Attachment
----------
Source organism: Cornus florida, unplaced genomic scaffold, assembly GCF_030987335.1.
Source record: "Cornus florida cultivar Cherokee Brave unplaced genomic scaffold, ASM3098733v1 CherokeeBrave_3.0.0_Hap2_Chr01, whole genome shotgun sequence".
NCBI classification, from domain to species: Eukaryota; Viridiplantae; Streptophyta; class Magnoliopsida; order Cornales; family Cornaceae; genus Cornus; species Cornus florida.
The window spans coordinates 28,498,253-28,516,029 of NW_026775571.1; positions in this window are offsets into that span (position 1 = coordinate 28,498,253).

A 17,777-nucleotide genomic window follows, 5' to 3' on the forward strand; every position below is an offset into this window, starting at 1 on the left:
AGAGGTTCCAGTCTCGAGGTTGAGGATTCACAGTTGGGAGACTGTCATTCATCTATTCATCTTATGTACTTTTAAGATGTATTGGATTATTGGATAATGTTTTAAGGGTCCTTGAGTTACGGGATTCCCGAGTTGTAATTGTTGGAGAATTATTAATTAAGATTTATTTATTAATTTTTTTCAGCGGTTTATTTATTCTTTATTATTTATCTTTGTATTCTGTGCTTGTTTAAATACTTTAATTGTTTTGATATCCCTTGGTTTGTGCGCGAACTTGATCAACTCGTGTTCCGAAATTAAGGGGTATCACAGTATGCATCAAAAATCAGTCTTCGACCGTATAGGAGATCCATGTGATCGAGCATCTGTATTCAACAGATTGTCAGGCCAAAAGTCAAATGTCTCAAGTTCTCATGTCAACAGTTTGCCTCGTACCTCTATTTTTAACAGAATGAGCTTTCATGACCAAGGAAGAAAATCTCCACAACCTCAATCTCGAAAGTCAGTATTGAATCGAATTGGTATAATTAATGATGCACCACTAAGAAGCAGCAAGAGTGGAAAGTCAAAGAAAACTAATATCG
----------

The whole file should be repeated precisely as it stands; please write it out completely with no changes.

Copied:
Source organism: Cornus florida, unplaced genomic scaffold, assembly GCF_030987335.1.
Source record: "Cornus florida cultivar Cherokee Brave unplaced genomic scaffold, ASM3098733v1 CherokeeBrave_3.0.0_Hap2_Chr01, whole genome shotgun sequence".
NCBI classification, from domain to species: Eukaryota; Viridiplantae; Streptophyta; class Magnoliopsida; order Cornales; family Cornaceae; genus Cornus; species Cornus florida.
The window spans coordinates 28,498,253-28,516,029 of NW_026775571.1; positions in this window are offsets into that span (position 1 = coordinate 28,498,253).

A 17,777-nucleotide genomic window follows, 5' to 3' on the forward strand; every position below is an offset into this window, starting at 1 on the left:
AGAGGTTCCAGTCTCGAGGTTGAGGATTCACAGTTGGGAGACTGTCATTCATCTATTCATCTTATGTACTTTTAAGATGTATTGGATTATTGGATAATGTTTTAAGGGTCCTTGAGTTACGGGATTCCCGAGTTGTAATTGTTGGAGAATTATTAATTAAGATTTATTTATTAATTTTTTTCAGCGGTTTATTTATTCTTTATTATTTATCTTTGTATTCTGTGCTTGTTTAAATACTTTAATTGTTTTGATATCCCTTGGTTTGTGCGCGAACTTGATCAACTCGTGTTCCGAAATTAAGGGGTATCACAGTATGCATCAAAAATCAGTCTTCGACCGTATAGGAGATCCATGTGATCGAGCATCTGTATTCAACAGATTGTCAGGCCAAAAGTCAAATGTCTCAAGTTCTCATGTCAACAGTTTGCCTCGTACCTCTATTTTTAACAGAATGAGCTTTCATGACCAAGGAAGAAAATCTCCACAACCTCAATCTCGAAAGTCAGTATTGAATCGAATTGGTATAATTAATGATGCACCACTAAGAAGCAGCAAGAGTGGAAAGTCAAAGAAAACTAATATCG